Packaging plays various roles that directly involve the company and its executives, such as the marketing role (packaging as a “mute salesman”), the logistic role (packaging as protection), and the social/ecological role (packaging and sustainable development). All these roles directly or indirectly involve knowledge, methodology, and tools that our students, as future executives, have to learn. Regardless of the student’s chosen major (international marketing, supply chain management, entrepreneurship, etc.), their company will have to deal with packaging to produce, sell, protect, promote, and track products and even certain services in real time (for example, experience gifts, like “Red Letter Days”). As for me, packaging is at the centre of my field of choice, logistics and supply chain management, as a direct contributing factor to the quality and performance of the logistics service (“the right product at the right place at the right time in the right condition for the right price…”). This applies to any type of packaging: primary packaging for the consumer, secondary packaging for the shopper, and tertiary packaging for the producer and the haulier. ESCE is open to any and all constructive interaction with the main issues of the professional world. Any cooperation with the CNE, be it at a conference or during a seminar or internship, can significantly help our students to plan their careers. This is particularly true for our final year students: not only are they looking for their first jobs, but they are also working on their 9-month research project that is often focused on a packaging issue. One of my students is currently working on “packaging purchasing strategies and related supplier sourcing” for Bic.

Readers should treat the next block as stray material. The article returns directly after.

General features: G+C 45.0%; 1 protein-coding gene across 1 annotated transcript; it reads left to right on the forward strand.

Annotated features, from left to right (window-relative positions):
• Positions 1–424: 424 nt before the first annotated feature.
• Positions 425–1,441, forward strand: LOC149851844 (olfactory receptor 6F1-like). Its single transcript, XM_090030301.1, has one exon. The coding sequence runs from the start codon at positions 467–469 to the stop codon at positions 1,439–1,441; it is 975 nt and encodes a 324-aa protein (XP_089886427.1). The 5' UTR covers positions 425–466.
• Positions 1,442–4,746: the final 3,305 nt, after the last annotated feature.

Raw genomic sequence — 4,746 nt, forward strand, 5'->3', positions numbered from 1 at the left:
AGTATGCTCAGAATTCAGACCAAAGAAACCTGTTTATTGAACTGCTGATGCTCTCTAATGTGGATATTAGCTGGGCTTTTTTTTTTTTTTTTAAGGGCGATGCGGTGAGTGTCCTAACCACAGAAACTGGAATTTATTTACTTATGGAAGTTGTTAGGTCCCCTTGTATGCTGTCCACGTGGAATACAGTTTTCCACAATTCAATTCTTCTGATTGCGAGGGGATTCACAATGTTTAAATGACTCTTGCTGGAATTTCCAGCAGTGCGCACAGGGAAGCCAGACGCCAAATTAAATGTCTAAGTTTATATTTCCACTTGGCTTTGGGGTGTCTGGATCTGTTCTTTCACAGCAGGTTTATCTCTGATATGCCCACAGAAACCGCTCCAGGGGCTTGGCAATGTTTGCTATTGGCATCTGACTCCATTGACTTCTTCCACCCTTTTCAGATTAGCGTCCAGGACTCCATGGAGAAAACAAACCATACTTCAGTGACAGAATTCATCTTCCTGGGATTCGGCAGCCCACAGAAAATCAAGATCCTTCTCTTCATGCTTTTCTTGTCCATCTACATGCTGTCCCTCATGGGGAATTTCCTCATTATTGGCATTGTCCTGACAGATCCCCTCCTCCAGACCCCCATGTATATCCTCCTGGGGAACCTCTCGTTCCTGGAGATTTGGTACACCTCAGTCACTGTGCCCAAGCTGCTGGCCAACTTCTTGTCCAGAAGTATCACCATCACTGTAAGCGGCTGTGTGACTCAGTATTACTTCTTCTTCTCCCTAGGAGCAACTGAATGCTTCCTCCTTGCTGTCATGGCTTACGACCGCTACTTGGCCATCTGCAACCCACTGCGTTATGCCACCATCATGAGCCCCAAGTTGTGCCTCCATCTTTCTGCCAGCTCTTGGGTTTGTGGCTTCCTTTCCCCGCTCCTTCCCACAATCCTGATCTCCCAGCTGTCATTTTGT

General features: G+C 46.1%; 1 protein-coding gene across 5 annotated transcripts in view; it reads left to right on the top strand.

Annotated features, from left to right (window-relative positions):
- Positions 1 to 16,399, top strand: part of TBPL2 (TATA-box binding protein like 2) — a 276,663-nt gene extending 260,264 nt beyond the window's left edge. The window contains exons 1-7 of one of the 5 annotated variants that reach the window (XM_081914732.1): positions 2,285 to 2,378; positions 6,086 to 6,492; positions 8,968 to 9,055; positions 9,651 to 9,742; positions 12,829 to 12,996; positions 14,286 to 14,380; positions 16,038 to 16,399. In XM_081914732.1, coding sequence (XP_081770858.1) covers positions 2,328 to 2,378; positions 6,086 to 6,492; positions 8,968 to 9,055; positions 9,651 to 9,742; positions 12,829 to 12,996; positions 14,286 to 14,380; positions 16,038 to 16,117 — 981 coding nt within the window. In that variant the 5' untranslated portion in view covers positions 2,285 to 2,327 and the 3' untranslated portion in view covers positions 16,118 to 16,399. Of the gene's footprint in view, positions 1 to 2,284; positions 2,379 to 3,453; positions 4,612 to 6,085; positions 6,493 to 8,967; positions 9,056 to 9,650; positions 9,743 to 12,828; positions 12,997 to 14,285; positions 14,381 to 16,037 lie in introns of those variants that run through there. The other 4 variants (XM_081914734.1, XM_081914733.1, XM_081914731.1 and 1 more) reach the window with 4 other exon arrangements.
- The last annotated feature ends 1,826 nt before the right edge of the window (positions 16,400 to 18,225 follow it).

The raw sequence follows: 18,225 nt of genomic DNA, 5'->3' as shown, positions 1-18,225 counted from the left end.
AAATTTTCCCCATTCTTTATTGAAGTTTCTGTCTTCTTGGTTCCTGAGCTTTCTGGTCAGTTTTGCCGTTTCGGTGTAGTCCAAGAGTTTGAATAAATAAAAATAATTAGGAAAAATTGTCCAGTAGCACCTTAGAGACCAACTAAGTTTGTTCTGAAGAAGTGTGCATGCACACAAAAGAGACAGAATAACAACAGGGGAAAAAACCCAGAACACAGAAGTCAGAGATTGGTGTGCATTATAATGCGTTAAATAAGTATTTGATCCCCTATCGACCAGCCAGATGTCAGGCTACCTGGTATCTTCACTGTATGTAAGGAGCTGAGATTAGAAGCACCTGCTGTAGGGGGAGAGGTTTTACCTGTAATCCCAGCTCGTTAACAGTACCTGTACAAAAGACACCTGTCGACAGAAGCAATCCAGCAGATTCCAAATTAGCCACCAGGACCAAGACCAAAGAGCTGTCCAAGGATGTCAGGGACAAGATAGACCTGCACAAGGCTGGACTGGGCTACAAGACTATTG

As an academic, you are part of the CNE “Packaging and Logistics” working group. Could you tell us more about what pushed you to contribute to the collaborative thinking on this subject?